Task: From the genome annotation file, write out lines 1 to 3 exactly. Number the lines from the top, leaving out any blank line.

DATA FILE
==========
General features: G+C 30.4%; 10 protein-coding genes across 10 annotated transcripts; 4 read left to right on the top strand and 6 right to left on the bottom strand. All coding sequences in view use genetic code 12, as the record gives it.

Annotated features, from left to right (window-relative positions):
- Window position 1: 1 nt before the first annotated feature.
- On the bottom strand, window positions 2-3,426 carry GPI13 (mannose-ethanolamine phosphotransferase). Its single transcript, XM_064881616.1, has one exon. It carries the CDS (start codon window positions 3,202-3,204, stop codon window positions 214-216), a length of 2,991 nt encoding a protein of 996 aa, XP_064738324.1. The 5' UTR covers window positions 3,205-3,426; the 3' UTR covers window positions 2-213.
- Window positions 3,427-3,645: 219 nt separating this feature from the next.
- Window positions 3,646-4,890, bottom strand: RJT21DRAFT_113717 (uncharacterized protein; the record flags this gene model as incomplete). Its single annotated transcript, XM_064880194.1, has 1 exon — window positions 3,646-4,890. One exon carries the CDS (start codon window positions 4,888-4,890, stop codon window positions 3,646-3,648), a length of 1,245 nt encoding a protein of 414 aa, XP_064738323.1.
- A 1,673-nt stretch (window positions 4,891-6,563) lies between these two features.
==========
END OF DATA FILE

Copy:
General features: G+C 30.4%; 10 protein-coding genes across 10 annotated transcripts; 4 read left to right on the top strand and 6 right to left on the bottom strand. All coding sequences in view use genetic code 12, as the record gives it.

Annotated features, from left to right (window-relative positions):
- Window position 1: 1 nt before the first annotated feature.